Monday, January 22, 2007

Blood Diamond review


A few years ago one could hardly find a good movie, but nowadays it is tough to find the time to see all the good ones.
Hollywood has advanced from the days when it seemed like Stephen Spielberg was the only one there who consistently knew how to make a good movie. Hollywood is making better movies and “Blood Diamond” is certainly one of them.
“Blood Diamond” might have rated 15 habaneros on a scale of 1 to 10 several years ago, but gets a good, fat, healthy 8 now, despite a few familiar movie ploys, which stem from the bad recent days of Hollywood when the makers couldn’t get the funding from the financiers without including several scenes that were clearly adapted from previous successful productions.
“Blood Diamond” will remind veteran moviegoers right away of 1983’s “Under Fire,” starring Nick Nolte, Gene Hackman and Joanna Cassidy. Both movies are set in real life civil wars in tropical settings, focusing on international journalists and, or action-type people.
Rapidly rising star Leonardo DiCaprio, doing well these days in intense, edgy roles, is the former mercenary, with a credible white Zimbabwe accent, who has gone into smuggling diamonds from war-torn Sierra Leone through neighboring Liberia in the late 1990s. Sweet-faced Jennifer Connelly is the still idealistic international journalist Maddy Bowen who DiCaprio’s Danny Archer meets in a Freetown beachside bar, sparking a budding romance that never has but a few brief moments of peace to feel like it has a chance of going anywhere.
There isn’t much peace in a civil war with people making millions off diamonds sold to finance guns and ammunition and “Blood Diamond” -- blending thrilling action in several battle scenes with artfully sprinkled philosophical and moral points – makes three hours zip by quicker than a round from an AK47.
The action picks up shortly after Djimon Hounsou starts the movie in a seaside fishing village as fisherman and net mender Solomon Vandy. “Gladiator” fans will remember him as Maximus’ friend Juba and the last one to leave the area after the final fight scene in the coliseum.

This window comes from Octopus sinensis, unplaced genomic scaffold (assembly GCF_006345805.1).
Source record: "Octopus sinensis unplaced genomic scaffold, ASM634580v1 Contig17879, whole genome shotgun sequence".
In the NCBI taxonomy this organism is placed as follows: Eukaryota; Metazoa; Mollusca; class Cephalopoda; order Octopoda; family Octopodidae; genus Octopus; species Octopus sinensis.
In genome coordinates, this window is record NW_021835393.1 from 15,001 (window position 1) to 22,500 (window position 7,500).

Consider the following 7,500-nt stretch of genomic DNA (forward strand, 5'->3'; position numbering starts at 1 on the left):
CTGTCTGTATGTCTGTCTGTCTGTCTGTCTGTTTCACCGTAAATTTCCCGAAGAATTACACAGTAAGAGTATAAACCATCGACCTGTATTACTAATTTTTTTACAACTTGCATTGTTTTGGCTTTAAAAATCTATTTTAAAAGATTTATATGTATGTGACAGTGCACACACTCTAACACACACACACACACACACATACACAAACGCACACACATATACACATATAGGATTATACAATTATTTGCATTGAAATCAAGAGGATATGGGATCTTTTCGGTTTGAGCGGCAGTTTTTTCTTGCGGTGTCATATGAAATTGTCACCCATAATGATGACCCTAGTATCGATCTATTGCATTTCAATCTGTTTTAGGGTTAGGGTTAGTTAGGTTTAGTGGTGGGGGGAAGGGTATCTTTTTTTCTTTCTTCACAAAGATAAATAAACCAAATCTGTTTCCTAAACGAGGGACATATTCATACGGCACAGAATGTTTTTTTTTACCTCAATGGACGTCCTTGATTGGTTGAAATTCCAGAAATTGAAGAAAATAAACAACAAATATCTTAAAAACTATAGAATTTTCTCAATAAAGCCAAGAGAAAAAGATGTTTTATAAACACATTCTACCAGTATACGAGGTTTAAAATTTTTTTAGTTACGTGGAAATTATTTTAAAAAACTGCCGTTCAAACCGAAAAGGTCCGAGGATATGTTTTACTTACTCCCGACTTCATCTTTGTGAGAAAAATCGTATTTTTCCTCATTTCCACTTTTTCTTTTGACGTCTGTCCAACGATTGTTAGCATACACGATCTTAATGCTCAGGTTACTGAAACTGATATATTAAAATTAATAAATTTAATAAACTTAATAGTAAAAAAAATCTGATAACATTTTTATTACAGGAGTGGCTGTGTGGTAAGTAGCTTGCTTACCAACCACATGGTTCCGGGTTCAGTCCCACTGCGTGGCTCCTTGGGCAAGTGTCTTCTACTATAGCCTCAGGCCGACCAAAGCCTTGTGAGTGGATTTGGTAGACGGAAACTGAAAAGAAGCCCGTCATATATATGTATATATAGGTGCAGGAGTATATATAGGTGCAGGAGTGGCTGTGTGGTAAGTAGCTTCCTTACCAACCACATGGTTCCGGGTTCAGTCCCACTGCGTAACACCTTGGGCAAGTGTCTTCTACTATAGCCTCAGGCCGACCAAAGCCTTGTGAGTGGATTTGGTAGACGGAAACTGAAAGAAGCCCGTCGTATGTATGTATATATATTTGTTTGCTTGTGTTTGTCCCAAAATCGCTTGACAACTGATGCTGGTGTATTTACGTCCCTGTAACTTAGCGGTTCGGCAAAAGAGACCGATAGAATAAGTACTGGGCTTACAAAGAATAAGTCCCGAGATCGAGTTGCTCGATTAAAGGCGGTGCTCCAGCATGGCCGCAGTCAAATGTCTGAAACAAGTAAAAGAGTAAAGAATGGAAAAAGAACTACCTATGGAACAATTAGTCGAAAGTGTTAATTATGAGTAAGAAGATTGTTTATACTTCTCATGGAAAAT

Vandy is captured by rebels invading his village and taken to work in a river, digging for diamonds. He comes up with a big one, and mindful of his son Dia who wants to grow up to be a doctor, doesn’t hesitate to find a way to keep it for himself. The rebels’ brutality doesn’t hurt his angst with them, either.
Dia is captured by the rebels and coerced into becoming a boy soldier, adding a sub-
story to the drama, leading to one of several endnotes as topical as tonight’s television newscast.
“Blood Diamond” is very entertaining, but it’s more than entertainment – blood diamonds exist and this movie carries a documentary tilt to it, reminding us that people die to have pretty brides wear pretty wedding rings.
Archer gets caught smuggling at the border and he and Vandy are pushed together after the rebel diamond digging camp is attacked by government forces just in the nick of time. Vandy is taken to a Freetown prison with everyone else where the wounded rebel camp commander fingers him for hiding the big “pink” diamond. Vandy and Archer are freed just in time to dodge bullets, rockets and grenades in one of several very well-shot battle scenes on a level with the best ever seen in a movie as rebels attack the capital city.
Cinematography in the rest of “Blood Diamond” is pretty good, too.
Cameras make the most of scenes filmed in South Africa and Mozambique, including enough wild life, cloud forests and mountains to entice almost any itchy-footed traveler. Properly photographed city slums, devoid of the usual in-your-face beggars found in much of the third world, have a deceiving comfortable look to them.
“This is Africa, or T-I-A,” is used carefully a few times by Archer and his former mercenary commander, Arnold Vosloo as Colonel Coetzee, when discussing the violence and Africa’s troubles. “This is Africa” might sound a lot like “It’s the Code of the West” heard frequently in James Coburn and Carroll O’Connor’s 1967 western comedy “Waterhole #3.” There is a certain smile, as with that same quote in “Waterhole,” that goes with “T-I-A” each time and punctuates the script when Archer and Coetzee use it in one of the final scenes as the colonel is gunned down.
Only a quick eye would catch the obvious minor error that notes online in the 1999 London street scene near the end when a 2005 Volkswagen slips past filmmakers.
“Blood Diamond” brings plenty of entertainment to the screen. Be prepared to be pinned down in your seat for one of the more engaging, quicker long rides eyes and mind can travel via the big screen.

Note: A printed version of this review is available in Laredo, Texas in the January 2007 edition of LareDOS. You can see in pdf at


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